Reflections my Past Labor Days
When I reflect on the meaning of Labor Day from my childhood years, I think: end of summer; back to school tomorrow; our family get together’s which always included outdoor picnics; softball, badminton and other games; watermelon, potato salad, hot dogs, hamburgers, fried chicken, ice cream, and cake. And, in my earlier years when my grandparents were living, it was the last day at the beach playing in the sand and riding the waves, plus all the other activities and goodies. My maternal grandmother, “Mam-ma” got a big kick out of playing the “one-armed bandits” at Eli’s Store in Chesapeake Beach–it’s now a mexican food restaurant and adjacent parking. In fact, we live only a few miles away and regularly frequent the restaurant and walk the boardwalk. But, as a child, all I knew about labor day was everyone in our family had a day off from their regular jobs and routines where we could celebrate just spending time together and having fun.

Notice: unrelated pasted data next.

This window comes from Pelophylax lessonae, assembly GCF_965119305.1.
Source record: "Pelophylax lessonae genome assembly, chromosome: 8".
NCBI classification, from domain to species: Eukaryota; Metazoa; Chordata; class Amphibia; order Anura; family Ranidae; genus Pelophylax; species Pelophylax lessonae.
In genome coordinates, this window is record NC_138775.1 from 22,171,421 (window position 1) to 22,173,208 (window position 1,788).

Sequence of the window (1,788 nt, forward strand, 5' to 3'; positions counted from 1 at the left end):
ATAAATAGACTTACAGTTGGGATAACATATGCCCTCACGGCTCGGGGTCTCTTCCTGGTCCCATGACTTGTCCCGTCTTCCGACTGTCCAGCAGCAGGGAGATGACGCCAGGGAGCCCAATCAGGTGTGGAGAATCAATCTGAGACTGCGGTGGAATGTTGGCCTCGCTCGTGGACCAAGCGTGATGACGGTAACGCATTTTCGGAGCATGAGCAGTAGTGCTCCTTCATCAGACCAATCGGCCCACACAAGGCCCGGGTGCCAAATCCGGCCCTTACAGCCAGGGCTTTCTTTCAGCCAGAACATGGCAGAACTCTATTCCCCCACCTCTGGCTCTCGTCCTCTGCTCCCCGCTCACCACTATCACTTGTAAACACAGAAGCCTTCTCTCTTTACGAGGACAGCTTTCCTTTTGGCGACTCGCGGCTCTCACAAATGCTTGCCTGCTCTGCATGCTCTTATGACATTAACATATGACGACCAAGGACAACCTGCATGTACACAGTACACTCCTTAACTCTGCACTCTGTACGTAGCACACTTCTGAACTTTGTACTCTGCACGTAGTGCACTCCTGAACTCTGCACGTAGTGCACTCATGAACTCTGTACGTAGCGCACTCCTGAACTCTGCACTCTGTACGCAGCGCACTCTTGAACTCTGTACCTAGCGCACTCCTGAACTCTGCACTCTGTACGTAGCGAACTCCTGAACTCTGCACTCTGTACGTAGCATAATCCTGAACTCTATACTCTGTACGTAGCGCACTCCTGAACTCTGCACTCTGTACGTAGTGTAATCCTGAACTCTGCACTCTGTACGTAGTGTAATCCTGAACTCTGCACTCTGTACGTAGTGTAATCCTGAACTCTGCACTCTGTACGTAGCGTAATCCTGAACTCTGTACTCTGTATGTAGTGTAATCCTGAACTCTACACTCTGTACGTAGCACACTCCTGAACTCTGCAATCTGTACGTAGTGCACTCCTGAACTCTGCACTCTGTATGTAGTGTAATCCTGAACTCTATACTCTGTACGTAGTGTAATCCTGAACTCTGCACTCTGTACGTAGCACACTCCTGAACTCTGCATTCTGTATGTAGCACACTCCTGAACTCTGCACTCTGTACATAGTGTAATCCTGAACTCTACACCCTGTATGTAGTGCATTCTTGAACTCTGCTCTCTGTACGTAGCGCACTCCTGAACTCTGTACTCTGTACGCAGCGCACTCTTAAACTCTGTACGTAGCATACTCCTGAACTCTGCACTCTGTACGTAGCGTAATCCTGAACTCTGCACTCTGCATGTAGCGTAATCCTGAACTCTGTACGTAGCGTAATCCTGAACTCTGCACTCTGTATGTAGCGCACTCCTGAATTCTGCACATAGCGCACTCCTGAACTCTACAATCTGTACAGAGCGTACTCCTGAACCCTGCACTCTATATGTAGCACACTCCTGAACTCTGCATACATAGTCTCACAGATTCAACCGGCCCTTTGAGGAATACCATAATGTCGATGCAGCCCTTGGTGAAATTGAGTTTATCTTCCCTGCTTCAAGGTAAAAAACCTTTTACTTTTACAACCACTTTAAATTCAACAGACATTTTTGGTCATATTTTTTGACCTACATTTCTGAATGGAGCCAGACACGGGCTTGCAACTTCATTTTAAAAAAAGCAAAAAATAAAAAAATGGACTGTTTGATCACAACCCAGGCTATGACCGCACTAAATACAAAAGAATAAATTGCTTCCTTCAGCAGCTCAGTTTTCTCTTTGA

So today, when none of our family regularly gathers for holidays the way we used to, I turned to YouTube to seek out the original and bigger meaning behind this occasion. Popping up first through Google was “TED” (Technology, Entertainment, Design)–a global set of conferences owned by the private non-profit Sapling Foundation, whose slogan is: “Ideas Worth Spreading.” And there I found TED-Ed’s Original educational video series which captures and amplifies the voices of the world’s greatest educators and animators. “Why do Americans and Canadians Celebrate Labor Day?” was right at the top of the search results. It’s author was Kenneth C. Davis, an American popular historian, whose second book Don’t Know Much About® History spent 35 consecutive weeks on The New York Times bestseller list in 1990 and launched the Don’t Know Much About®… series.
And without me telling you the whole story of Labor Day, I will say that the Big Apple in 1882 was the first state to celebrate it. And, as many other holidays that we celebrate, Labor Day did not come about easily and without strife. But, there’s so much more to this story below…And, it just takes about four minutes to view. I hope you enjoy.